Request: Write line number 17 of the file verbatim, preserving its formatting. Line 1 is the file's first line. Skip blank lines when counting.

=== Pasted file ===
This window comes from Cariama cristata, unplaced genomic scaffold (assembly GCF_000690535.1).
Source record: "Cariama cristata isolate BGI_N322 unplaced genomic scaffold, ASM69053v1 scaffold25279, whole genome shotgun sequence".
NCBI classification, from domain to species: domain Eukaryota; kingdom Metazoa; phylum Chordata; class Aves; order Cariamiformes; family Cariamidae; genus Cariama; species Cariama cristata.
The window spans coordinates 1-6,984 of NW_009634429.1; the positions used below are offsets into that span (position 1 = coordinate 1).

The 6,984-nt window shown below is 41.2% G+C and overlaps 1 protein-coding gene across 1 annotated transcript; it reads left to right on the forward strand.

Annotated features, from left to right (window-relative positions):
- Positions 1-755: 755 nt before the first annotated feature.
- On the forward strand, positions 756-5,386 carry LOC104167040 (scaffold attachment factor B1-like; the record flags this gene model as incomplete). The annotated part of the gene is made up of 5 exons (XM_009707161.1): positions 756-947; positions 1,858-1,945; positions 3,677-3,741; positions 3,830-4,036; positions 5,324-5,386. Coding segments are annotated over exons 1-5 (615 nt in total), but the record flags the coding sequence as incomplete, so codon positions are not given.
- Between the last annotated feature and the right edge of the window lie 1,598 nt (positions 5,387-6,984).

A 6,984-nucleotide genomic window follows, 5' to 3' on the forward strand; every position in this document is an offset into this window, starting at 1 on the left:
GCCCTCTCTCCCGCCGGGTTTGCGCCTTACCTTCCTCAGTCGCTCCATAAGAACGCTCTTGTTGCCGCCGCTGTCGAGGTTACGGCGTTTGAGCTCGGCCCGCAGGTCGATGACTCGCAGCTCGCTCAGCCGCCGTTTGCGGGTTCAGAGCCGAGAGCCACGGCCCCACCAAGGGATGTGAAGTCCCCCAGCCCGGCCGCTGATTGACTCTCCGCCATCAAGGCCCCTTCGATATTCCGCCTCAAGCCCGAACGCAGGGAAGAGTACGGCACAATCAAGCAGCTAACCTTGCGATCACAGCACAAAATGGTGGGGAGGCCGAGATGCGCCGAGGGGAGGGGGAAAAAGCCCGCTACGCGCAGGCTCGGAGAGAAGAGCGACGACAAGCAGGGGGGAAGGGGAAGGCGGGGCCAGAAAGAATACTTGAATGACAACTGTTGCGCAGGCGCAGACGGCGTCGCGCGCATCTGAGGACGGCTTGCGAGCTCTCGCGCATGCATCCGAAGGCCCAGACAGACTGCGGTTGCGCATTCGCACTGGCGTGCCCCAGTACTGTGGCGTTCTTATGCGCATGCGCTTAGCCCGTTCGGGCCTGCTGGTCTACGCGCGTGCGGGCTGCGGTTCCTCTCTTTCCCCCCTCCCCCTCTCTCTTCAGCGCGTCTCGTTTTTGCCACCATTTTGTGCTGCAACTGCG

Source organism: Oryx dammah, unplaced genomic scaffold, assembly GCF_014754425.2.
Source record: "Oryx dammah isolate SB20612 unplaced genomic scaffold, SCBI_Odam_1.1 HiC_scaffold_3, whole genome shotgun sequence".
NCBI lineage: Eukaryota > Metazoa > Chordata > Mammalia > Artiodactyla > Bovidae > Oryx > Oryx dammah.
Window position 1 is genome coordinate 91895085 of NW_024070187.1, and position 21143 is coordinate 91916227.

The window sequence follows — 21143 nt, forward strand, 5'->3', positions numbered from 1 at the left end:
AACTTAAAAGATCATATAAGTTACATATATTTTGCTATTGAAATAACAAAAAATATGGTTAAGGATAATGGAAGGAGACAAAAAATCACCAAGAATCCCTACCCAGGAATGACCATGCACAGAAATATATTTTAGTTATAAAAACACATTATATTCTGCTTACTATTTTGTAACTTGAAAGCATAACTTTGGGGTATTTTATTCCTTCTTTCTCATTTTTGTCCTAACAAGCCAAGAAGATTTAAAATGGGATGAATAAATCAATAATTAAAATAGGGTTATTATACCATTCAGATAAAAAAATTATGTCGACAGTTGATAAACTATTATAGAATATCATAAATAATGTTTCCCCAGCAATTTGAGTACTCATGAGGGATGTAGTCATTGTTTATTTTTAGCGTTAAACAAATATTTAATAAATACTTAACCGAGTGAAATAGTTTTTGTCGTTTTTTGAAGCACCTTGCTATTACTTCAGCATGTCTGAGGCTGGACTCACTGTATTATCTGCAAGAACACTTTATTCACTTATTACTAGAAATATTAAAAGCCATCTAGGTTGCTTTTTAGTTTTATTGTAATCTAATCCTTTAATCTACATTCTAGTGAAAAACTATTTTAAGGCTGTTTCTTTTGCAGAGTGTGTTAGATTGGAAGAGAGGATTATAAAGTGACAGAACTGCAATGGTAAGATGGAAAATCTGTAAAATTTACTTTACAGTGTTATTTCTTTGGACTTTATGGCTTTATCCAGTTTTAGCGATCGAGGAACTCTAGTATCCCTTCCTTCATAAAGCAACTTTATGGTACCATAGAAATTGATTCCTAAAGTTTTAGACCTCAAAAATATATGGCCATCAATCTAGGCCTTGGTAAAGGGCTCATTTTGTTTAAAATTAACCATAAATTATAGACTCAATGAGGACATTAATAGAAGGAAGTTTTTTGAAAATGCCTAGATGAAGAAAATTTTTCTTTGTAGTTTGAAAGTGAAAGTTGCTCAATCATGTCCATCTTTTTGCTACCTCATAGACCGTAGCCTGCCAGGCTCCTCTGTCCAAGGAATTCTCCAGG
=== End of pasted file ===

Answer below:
AACTTAAAAGATCATATAAGTTACATATATTTTGCTATTGAAATAACAAAAAATATGGTTAAGGATAATGGAAGGAGACAAAAAATCACCAAGAATCCCTACCCAGGAATGACCATGCACAGAAATATATTTTAGTTATAAAAACACATTATATTCTGCTTACTATTTTGTAACTTGAAAGCATAACTTTGGGGTATTTTATTCCTTCTTTCTCATTTTTGTCCTAACAAGCCAAGAAGATTTAAAATGGGATGAATAAATCAATAATTAAAATAGGGTTATTATACCATTCAGATAAAAAAATTATGTCGACAGTTGATAAACTATTATAGAATATCATAAATAATGTTTCCCCAGCAATTTGAGTACTCATGAGGGATGTAGTCATTGTTTATTTTTAGCGTTAAACAAATATTTAATAAATACTTAACCGAGTGAAATAGTTTTTGTCGTTTTTTGAAGCACCTTGCTATTACTTCAGCATGTCTGAGGCTGGACTCACTGTATTATCTGCAAGAACACTTTATTCACTTATTACTAGAAATATTAAAAGCCATCTAGGTTGCTTTTTAGTTTTATTGTAATCTAATCCTTTAATCTACATTCTAGTGAAAAACTATTTTAAGGCTGTTTCTTTTGCAGAGTGTGTTAGATTGGAAGAGAGGATTATAAAGTGACAGAACTGCAATGGTAAGATGGAAAATCTGTAAAATTTACTTTACAGTGTTATTTCTTTGGACTTTATGGCTTTATCCAGTTTTAGCGATCGAGGAACTCTAGTATCCCTTCCTTCATAAAGCAACTTTATGGTACCATAGAAATTGATTCCTAAAGTTTTAGACCTCAAAAATATATGGCCATCAATCTAGGCCTTGGTAAAGGGCTCATTTTGTTTAAAATTAACCATAAATTATAGACTCAATGAGGACATTAATAGAAGGAAGTTTTTTGAAAATGCCTAGATGAAGAAAATTTTTCTTTGTAGTTTGAAAGTGAAAGTTGCTCAATCATGTCCATCTTTTTGCTACCTCATAGACCGTAGCCTGCCAGGCTCCTCTGTCCAAGGAATTCTCCAGG